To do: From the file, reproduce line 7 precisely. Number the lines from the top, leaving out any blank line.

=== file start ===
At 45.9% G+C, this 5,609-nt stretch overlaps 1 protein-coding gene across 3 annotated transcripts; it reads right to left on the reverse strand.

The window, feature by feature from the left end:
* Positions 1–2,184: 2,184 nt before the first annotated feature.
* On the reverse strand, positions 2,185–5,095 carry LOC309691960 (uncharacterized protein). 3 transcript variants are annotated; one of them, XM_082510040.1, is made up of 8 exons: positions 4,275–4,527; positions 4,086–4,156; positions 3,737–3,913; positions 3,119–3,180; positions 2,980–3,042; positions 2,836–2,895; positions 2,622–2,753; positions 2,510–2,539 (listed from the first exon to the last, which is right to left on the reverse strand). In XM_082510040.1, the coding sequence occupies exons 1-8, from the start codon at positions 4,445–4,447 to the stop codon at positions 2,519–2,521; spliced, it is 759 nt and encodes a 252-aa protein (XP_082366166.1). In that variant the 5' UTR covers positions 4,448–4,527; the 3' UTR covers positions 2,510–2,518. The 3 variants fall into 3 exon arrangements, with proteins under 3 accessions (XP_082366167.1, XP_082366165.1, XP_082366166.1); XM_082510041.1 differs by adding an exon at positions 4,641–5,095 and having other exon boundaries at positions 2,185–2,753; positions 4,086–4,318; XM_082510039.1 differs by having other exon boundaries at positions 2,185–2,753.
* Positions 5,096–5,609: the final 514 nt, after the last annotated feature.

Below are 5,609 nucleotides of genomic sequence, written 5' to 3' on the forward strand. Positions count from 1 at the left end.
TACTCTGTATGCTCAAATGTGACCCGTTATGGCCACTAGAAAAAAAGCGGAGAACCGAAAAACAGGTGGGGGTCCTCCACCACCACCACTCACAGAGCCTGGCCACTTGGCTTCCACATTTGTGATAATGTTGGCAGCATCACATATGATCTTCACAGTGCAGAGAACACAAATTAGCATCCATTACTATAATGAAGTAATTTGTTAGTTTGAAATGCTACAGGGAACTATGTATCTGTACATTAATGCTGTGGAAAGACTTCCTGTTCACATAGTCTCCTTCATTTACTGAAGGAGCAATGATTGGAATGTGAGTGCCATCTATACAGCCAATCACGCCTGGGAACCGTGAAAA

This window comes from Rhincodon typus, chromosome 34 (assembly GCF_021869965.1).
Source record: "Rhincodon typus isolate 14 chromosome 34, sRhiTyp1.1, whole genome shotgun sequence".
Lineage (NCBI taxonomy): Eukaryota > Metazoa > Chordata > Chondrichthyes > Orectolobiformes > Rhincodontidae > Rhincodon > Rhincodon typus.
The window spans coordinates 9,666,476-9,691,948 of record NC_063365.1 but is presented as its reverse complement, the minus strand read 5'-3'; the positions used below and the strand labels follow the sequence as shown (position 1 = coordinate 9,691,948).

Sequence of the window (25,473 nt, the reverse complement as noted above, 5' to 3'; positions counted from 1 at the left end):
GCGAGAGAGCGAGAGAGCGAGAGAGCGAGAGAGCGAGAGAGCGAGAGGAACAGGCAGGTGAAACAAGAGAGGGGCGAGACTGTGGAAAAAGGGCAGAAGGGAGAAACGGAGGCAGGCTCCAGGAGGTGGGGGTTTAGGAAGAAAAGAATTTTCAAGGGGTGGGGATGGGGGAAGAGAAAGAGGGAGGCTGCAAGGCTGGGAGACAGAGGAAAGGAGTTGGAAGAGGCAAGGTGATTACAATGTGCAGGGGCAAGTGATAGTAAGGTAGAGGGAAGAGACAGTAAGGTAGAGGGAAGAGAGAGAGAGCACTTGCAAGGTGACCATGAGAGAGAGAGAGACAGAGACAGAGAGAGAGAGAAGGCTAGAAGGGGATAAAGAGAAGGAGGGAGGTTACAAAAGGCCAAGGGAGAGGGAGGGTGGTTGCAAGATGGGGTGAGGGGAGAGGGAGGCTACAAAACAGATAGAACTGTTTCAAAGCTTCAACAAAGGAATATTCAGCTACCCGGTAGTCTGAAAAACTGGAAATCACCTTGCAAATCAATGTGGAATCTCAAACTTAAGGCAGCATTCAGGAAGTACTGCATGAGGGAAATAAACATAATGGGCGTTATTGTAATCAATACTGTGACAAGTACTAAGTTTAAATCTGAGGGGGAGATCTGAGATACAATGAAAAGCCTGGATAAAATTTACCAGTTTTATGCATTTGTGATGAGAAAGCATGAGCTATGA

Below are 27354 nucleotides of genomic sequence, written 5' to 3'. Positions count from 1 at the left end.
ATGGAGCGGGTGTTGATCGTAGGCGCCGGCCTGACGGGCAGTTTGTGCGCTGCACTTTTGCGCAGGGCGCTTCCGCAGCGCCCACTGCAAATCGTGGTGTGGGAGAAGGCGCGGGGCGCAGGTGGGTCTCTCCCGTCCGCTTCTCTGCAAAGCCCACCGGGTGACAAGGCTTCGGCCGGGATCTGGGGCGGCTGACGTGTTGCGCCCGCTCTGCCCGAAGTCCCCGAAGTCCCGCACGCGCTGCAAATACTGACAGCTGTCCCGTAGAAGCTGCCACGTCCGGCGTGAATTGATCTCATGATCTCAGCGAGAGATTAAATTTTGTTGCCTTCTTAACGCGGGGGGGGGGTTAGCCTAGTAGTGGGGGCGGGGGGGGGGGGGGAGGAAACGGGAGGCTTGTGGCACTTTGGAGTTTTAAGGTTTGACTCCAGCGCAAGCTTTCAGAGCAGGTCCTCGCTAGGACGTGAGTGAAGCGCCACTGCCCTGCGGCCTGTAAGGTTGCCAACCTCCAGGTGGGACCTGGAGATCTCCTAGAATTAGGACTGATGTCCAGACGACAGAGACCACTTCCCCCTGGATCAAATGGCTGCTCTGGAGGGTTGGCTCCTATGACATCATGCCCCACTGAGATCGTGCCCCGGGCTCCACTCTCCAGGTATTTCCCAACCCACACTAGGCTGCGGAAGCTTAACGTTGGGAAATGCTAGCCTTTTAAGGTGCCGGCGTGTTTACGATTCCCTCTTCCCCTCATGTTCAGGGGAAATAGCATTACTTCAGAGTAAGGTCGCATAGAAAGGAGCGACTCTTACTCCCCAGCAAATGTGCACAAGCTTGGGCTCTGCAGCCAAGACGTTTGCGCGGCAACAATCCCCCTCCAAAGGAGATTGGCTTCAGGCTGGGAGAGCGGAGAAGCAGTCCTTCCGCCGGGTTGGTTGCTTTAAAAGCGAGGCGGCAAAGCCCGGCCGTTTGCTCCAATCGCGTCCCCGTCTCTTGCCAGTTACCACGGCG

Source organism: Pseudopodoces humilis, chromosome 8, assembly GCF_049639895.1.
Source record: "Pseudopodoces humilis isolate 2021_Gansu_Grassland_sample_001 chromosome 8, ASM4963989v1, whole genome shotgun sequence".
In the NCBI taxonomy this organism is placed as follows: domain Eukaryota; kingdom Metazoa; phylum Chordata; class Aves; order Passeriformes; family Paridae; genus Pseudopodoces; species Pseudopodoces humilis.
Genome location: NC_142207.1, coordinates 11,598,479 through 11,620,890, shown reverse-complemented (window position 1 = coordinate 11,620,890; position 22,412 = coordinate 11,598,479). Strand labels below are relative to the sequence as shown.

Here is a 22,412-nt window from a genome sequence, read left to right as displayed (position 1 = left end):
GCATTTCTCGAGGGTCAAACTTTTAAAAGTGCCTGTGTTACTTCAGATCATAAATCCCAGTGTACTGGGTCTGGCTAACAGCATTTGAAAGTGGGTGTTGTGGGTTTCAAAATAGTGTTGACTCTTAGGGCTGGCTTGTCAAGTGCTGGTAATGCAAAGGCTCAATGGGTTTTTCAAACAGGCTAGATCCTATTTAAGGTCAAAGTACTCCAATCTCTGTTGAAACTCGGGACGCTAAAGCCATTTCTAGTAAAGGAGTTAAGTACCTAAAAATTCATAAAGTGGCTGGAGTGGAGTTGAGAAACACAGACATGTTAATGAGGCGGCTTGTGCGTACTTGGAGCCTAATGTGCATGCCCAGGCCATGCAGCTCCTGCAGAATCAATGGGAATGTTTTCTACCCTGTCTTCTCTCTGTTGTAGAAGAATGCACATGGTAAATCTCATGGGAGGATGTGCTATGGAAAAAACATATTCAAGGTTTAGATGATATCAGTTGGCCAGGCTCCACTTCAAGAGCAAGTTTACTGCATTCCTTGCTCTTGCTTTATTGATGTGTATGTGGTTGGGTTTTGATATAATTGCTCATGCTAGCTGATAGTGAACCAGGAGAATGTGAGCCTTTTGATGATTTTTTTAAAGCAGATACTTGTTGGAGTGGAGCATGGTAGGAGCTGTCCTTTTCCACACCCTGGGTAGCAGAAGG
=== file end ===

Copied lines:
TACTCTGTATGCTCAAATGTGACCCGTTATGGCCACTAGAAAAAAAGCGGAGAACCGAAAAACAGGTGGGGGTCCTCCACCACCACCACTCACAGAGCCTGGCCACTTGGCTTCCACATTTGTGATAATGTTGGCAGCATCACATATGATCTTCACAGTGCAGAGAACACAAATTAGCATCCATTACTATAATGAAGTAATTTGTTAGTTTGAAATGCTACAGGGAACTATGTATCTGTACATTAATGCTGTGGAAAGACTTCCTGTTCACATAGTCTCCTTCATTTACTGAAGGAGCAATGATTGGAATGTGAGTGCCATCTATACAGCCAATCACGCCTGGGAACCGTGAAAA